In this comprehensive but plain-speaking book John Ling sets out how the morning-after pill works and its wider social effects. Taking in evidence from science to philosophy, and from God’s law to British law, he argues that the morning-after pill demands a powerful Christian response.
In this short, easy-to-read booklet David Holloway gives an engaging and clear-sighted overview of the life of a giant of Evangelicalism – J C Ryle. Even those who are familiar with Ryle’s works may not know the real-life sufferings and heartbreaks of the first Bishop of Liverpool.
In this thoughtful analysis Professor Walter Kaiser defends traditional Evangelical-Reformed theology against two extremes – firstly those who say that Christians are ‘no longer under the law’, and at the other extreme, the ‘Theonomists’ who say that the Old Testament penalties should still apply.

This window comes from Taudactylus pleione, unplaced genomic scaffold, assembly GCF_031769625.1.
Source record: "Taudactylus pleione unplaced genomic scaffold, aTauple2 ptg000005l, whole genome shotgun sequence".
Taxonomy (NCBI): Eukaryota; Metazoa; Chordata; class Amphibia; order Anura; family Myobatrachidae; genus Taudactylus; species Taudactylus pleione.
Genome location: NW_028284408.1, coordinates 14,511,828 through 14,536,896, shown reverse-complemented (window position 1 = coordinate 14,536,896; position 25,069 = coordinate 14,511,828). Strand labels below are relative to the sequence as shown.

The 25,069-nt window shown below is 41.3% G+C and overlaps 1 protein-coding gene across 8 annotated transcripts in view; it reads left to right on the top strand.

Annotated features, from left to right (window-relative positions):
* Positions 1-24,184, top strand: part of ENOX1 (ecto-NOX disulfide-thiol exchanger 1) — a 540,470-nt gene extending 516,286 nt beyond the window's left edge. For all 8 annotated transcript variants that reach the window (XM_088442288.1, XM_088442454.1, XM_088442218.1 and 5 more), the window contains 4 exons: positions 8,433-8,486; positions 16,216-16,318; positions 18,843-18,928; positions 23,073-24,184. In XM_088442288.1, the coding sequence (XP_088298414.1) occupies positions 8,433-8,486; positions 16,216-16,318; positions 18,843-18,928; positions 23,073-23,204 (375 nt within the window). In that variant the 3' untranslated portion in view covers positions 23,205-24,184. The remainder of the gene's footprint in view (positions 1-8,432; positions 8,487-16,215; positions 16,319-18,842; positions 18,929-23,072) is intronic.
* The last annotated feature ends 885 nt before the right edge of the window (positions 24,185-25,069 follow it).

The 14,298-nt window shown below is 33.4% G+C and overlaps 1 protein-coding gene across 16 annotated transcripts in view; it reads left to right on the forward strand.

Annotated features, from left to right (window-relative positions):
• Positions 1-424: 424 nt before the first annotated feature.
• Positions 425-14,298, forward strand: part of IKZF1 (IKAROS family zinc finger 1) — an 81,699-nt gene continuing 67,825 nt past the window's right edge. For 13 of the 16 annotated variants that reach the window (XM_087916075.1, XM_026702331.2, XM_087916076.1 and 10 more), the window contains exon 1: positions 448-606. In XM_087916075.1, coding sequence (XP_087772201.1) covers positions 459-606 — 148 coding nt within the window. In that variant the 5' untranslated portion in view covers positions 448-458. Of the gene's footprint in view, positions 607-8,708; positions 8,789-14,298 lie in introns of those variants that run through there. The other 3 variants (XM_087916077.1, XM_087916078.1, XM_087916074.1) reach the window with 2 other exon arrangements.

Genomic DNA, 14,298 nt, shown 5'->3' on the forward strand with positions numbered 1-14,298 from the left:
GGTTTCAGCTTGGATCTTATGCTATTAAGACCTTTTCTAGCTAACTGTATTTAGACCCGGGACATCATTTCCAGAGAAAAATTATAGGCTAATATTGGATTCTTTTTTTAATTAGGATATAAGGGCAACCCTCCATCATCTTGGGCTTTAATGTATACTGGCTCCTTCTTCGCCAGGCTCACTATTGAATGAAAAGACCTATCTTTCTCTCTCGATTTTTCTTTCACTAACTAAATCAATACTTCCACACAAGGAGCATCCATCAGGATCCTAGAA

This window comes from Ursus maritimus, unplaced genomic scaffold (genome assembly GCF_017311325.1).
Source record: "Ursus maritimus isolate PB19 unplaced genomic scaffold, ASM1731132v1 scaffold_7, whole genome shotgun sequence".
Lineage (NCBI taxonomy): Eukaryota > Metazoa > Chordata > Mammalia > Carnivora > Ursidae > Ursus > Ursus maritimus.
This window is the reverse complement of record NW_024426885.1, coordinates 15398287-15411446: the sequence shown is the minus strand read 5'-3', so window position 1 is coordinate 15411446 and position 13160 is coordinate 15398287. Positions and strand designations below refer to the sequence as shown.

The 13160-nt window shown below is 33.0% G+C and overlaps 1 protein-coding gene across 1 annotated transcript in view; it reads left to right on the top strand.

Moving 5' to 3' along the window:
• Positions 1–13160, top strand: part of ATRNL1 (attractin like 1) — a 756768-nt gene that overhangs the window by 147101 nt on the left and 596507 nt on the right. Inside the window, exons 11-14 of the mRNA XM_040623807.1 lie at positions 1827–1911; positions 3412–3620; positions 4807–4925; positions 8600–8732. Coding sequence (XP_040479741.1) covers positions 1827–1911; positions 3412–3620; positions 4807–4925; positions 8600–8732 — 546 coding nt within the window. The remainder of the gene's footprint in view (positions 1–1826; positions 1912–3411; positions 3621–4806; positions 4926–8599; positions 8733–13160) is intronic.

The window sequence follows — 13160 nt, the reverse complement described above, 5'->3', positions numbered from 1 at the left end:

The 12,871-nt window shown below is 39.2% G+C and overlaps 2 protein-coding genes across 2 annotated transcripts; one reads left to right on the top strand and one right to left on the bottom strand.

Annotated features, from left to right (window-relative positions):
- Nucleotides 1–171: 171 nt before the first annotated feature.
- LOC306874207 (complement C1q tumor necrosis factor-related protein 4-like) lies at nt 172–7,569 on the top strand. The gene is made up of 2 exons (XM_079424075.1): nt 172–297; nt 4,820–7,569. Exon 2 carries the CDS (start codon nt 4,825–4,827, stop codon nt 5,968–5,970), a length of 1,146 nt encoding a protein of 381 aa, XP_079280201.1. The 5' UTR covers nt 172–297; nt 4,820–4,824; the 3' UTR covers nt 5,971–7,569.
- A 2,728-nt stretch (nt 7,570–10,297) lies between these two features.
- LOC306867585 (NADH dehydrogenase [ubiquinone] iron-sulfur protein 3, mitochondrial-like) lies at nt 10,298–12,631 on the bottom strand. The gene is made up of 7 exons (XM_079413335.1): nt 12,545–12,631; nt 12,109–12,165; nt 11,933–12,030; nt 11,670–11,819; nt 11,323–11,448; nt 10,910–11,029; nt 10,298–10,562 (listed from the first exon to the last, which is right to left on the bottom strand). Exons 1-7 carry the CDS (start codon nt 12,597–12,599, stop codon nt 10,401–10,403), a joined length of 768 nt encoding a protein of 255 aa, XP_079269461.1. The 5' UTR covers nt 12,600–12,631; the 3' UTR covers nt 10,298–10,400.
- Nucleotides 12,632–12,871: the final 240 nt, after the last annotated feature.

The life of Raymond Johnston shows how a Christian can be salt and light in society. This booklet examines his life and his beliefs. It shows how he was rooted in the Bible and the 16th Century Reformers, warned of the nation’s cultural disintegration and called for Christian thinking and action.
This briefing is a response to the Government’s deregulation of Britain’s gambling industry. The Gambling Bill 2005 is unprecedented in both its scope and aim of encouraging and facilitating gambling. Yet the evidence overwhelmingly shows the Bill will lead to a massive increase in problem gambling.
Those in favour of a ban on smacking often quote Sweden as a role model. Sweden banned smacking in 1979. A primary aim of the ban was to decrease rates of child abuse and to promote supportive approaches for parents rather than coercive state intervention.